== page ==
Skip to comments.Australia vs. USA: Two Charts that Tell You Everything You Need to Know about Social Security Reform
Posted on 05/03/2012 9:51:32 AM PDT by SeekAndFind
There are two serious problems with Americas Social Security system. Almost everyone knows about the first problem, which is that the system is bankrupt, with huge unfunded liabilities of about $30 trillion.
The other crisis is that the system gives workers a lousy level of retirement income compared to the amount of taxes they pay during their working years. Younger workers are particularly disadvantaged, as are African-Americans because of lower life expectancy.
These are critical issues, but perhaps looking at a couple of charts is the best way to illustrate why the Social Security system is inadequate.
Lets start by looking at some numbers from Australia, where workers set aside 9 percent of their income in personal retirement accounts.
This system, which was made universal by the Labor Party beginning in the 1980s, has turned every Australian worker into a capitalist and generated private wealth of nearly 100 percent of GDP. Heres a chart, based on data from the Australian Prudential Regulation Authority.
Now lets look at one of the key numbers generated by Americas tax-and-transfer entitlement system. Heres a chart showing the projected annual cash-flow deficits for the Social Security system, based on the just-released Trustees Report.
By the way, the chart shows inflation-adjusted 2012 dollars. The numbers would look far worse if I used the nominal numbers.
The two charts arent analogous, of course, but thats because theres nothing to compare. The Social Security system has no savings. Indeed, it discourages people from setting aside income.
And Australias superannuation system doesnt have anything akin to Americas unfunded liabilities. The closest thing to an analogy would be the safety net provision guaranteeing a basic pension to people with limited savings (presumably because of a spotty employment record).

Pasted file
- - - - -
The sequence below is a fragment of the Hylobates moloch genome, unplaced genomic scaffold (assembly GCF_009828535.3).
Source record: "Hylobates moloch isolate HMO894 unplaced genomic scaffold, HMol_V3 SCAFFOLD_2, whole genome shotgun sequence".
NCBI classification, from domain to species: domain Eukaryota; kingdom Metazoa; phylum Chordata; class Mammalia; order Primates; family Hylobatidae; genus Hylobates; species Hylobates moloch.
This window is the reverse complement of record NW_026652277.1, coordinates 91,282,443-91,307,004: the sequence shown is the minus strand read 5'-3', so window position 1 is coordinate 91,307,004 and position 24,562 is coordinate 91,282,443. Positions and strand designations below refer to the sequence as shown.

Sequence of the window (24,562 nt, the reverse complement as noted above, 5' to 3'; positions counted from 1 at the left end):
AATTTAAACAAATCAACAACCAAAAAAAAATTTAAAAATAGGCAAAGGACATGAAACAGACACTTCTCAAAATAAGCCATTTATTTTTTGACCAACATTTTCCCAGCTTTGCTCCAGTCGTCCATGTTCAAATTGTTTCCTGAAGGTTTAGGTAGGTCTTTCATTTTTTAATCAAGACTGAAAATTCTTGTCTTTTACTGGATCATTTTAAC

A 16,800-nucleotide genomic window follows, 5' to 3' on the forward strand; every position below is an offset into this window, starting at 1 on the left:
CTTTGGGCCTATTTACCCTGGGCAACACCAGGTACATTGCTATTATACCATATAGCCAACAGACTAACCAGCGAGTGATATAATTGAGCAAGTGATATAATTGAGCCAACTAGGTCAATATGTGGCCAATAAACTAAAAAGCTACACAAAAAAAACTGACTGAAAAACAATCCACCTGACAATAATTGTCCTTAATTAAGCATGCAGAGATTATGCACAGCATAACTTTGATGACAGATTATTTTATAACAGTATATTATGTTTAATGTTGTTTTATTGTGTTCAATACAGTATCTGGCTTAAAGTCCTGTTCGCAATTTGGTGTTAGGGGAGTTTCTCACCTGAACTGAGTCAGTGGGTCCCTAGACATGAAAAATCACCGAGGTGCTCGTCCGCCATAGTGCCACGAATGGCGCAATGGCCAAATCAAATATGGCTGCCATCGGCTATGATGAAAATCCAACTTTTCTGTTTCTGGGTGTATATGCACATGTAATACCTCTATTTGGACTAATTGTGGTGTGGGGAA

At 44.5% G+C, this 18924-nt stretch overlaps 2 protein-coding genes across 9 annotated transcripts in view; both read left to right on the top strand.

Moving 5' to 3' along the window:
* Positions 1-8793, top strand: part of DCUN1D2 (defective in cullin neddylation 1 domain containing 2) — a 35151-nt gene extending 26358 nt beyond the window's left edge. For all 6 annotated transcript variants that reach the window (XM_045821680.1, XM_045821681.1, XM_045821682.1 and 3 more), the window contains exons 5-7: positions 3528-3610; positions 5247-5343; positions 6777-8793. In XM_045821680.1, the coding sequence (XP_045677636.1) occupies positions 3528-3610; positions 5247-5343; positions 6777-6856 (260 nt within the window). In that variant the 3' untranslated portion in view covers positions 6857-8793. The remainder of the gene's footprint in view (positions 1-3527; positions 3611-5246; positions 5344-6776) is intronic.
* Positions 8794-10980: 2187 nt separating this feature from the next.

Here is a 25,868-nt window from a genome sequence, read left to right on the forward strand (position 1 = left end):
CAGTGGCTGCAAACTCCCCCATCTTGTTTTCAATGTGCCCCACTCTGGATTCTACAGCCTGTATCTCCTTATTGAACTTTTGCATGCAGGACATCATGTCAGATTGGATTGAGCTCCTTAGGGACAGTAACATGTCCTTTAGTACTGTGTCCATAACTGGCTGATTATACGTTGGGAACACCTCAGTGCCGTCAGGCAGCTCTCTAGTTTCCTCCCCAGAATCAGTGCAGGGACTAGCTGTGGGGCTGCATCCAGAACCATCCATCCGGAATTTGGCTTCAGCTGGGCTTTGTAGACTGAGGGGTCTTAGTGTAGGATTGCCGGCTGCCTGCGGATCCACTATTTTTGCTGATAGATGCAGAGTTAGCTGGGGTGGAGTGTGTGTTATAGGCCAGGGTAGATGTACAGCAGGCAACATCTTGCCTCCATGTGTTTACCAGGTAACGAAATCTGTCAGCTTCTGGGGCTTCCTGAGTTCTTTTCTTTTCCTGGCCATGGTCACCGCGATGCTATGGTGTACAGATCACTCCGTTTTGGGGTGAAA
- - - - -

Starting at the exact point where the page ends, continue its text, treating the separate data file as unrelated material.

So now ask yourself whether Australia should copy America or America should copy Australia? Seems like a no-brainer.
Bush tried to push privatization of Social Security and the majority didn’t want to hear that.
They did a terrible job selling it. He ran with it as platform issue starting in 2000, and it was good idea. They just let it get demagogued to death. It is a shame, and probably will prevent any sort of real solutions to be presented until it collapses.
Indeed and the MSM went nuts they made up any story they could to prevent it from happening.
Again Bush was right and the socialists eat more crow.
The current crop of republican’ts will never, ever reform SS or even take a coherent, solid stand on the issue. It’s just too scary for them and besides, what if they lost their jobs over it?
At the very least, they wouldn't be threatened with having to live on the criminally low ROI of Social Security. They are too good for that sort of thing...
At the very least, they wouldn't be threatened with having to live on the criminally low ROI of Social Security. They are too important for that sort of treatment...
Meanwhile in Australia, the socialist Labor/Greens government is working hard to help “the rich” “pay their fair share” by imposing additional taxes on “excess” superannuation contributions. This means the theft of 46.5% of amounts greater than $25,000 deposited in a single year, lowering the total amount that can be withdrawn at so-called concessional tax rates after retirement and raising the tax rates, and so on. They already tax earnings within the accounts and from time to time raise the age at which people may withdraw their retirement savings (their own money).
Socialists gotta loot. Eventually they will just steal the whole lot: the danger of any government scheme.
Disclaimer: Opinions posted on Free Republic are those of the individual posters and do not necessarily represent the opinion of Free Republic or its management. All materials posted herein are protected by copyright law and the exemption for fair use of copyrighted works.